My Review of Lindy Frailin’s P90 Pickups





My very first really nice, pro level guitar, was a Paul Reed Smith McCarty with soapbar pickups. It was everything I wanted at the time, a mahogany and maple built guitar with excellent playability, thick tone and single coil pickups. I happily played the heck out of that guitar for years and years and it was always a great fit for pretty much any style. There was only one thing missing, or perhaps i should say, only one thing present that I wish hadn’t have been — NOISE!

That annoying, ever present single coil hum. For several years, the tone of the guitar totally made me overlook it, but, eventually, when I got my PRS Custom and realized I could have great tone and playability with no hum, the noise became harder to overlook. Not too much of an issue at home or recording (thanks to noise gates and digital editing!) but boy would it get on my nerves under stage/fluorescent lights. Thus began the search for a hum cancelling P90.

I’ve heard a few other noiseless P90s over the years but none of the ones I’d heard ever sounded like the real thing. Typically they’d sound dull and lifeless with no bark, not like a P90 at all. They were more like weak, bargain basement humbuckers. But I kept hearing good things about Fralin’s pickups, including their noiseless P90 and decided to give them a shot.

If you’ve heard of Lindy Fralin before, then you’ve heard all the stuff about him being a fantastic maker of vintage styled guitar pickups and that his company boasts excellent customer service. It’s all true. But the noiseless P90 is not your typical pickup… can it be done? In a word — yes.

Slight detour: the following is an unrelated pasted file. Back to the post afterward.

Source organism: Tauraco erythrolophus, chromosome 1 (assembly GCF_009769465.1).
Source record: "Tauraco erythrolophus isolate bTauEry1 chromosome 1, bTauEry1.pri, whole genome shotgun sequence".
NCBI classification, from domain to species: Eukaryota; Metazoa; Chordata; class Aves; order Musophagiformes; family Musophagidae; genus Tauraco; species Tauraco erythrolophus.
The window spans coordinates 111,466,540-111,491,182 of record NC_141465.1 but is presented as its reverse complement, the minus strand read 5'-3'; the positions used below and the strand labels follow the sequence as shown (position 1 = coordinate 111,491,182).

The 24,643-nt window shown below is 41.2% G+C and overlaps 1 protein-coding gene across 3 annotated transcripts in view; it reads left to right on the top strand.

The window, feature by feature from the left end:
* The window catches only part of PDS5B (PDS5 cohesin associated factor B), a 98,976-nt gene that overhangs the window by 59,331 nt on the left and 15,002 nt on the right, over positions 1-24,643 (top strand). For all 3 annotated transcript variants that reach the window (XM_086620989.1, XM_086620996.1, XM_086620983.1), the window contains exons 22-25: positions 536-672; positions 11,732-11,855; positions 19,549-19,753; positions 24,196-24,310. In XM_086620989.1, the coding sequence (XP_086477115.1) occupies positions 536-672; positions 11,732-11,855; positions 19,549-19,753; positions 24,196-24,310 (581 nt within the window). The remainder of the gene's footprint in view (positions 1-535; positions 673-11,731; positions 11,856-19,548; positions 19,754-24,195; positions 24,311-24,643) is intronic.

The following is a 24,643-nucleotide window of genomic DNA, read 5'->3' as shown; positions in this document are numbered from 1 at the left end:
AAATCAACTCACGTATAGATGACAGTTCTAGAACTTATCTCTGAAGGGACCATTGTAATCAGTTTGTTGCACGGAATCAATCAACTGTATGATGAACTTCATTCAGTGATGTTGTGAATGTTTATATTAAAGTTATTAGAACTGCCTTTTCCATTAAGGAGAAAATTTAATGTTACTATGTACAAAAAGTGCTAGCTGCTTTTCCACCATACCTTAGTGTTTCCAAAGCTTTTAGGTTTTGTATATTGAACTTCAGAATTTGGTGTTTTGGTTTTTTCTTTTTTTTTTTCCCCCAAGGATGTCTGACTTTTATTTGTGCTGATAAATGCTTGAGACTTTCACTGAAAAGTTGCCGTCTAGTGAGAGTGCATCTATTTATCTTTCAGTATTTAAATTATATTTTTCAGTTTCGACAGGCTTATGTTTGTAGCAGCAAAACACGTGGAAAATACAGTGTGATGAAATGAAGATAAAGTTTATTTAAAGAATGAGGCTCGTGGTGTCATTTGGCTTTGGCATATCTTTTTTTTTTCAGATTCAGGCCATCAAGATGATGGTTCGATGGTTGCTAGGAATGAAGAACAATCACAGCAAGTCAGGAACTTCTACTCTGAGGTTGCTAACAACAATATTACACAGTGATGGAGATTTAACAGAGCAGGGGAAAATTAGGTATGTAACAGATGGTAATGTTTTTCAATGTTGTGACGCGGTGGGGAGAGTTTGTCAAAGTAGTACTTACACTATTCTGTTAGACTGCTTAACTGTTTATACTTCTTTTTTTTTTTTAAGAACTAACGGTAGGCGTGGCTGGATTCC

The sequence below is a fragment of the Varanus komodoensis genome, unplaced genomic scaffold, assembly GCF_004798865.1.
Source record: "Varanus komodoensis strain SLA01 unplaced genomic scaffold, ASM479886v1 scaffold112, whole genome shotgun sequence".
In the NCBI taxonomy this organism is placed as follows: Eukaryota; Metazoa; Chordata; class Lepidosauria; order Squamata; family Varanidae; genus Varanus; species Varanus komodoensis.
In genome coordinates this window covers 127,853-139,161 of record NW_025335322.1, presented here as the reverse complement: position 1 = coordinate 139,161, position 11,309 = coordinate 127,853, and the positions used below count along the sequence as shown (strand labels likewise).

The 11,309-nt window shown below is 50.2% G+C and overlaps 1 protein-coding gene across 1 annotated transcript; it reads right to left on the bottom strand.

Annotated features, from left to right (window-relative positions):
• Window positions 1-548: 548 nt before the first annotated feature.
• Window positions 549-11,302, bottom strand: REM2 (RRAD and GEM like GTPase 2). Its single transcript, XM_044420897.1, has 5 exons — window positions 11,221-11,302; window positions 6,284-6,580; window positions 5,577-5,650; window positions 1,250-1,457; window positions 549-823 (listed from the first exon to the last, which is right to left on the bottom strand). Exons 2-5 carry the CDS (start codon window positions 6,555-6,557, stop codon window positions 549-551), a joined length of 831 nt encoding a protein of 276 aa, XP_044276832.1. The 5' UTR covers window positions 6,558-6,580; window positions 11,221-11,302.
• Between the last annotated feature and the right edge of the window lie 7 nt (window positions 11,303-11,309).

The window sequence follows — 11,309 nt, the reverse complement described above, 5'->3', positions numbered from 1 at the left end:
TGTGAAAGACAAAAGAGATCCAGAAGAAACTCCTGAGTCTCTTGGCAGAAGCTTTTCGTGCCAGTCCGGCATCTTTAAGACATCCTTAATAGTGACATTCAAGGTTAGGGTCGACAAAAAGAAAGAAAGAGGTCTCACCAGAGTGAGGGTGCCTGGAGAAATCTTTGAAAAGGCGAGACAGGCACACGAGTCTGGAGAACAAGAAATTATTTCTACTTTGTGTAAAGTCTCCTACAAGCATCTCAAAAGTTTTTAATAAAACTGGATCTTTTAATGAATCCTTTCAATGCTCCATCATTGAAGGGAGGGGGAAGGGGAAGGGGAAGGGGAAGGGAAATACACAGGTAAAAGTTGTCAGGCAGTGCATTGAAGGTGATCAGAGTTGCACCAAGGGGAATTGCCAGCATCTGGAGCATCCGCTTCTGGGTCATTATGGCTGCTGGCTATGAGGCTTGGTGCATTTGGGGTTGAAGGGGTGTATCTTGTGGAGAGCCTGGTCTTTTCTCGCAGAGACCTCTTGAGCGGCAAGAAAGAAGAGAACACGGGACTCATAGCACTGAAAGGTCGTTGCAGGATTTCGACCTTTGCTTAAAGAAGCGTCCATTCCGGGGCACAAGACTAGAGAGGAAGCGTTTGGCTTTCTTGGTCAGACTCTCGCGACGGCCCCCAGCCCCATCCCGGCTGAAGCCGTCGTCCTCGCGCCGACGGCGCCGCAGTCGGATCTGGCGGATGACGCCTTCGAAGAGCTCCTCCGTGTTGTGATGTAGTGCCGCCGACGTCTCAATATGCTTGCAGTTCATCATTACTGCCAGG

The P90 has an unusual tone. Loud, humbucker like output, but from a single coil design with a lot of turns of wire. They’re raunchy, rude, and have tons of midrange. I’ve played lots of guitars with P90s and they all have those characteristics, some to a greater degree than others. The Fralin’s don’t have the exact same tone as the original pickups (made by Seymour Duncan) in my PRS Mccarty but very similar and definitely as good. The bark is absolutely there, with a huge midrange response and very high output, yet with great note separation in chords and searing upper mids for lead playing. The cleans are fantastic, the neck is perfect for jazz or blues and the bridge is made for country style players looking for something other than a telecaster. To me, they sound better than most other *true* P90s I’ve played that weren’t made by Gibson and as good as the Gibson and Duncan pickups just slightly different. The Fralins sound a little brighter on the treble strings and seem to have much more output than the original pickups did. In fact it took a while before I found the sweet spot as far as pickup height relative to the strings. But once I did, I was very pleased with the tone. They’re very lively and responsive, none of that flat lifeless tone here! Note pop out at your just like a P90 guitar should but without tearing your head off with high end. True P90s have what I can best describe as a broken up, uneven type of response to them that most players describe as “rude” or “mean” and this is the only other area where I can hear a slight difference. The Fralins are just a hair more polite sounding that other P90s, despite having plenty of midrange bark. They absolutely have a *ton* of output, but it’s more even in it’s response than regular P90s while not being as smooth as the average humbucker.
To sum up, I’m very pleased and the pickups are definitely staying in the guitar! They’re a tiny bit brighter, a whole lot louder, yet a tiny bit smoother than most true P90s. If you’ve got a P90 guitar and like to play with a little overdrive but hate the hum under stage lights you owe it to yourself to check these out!


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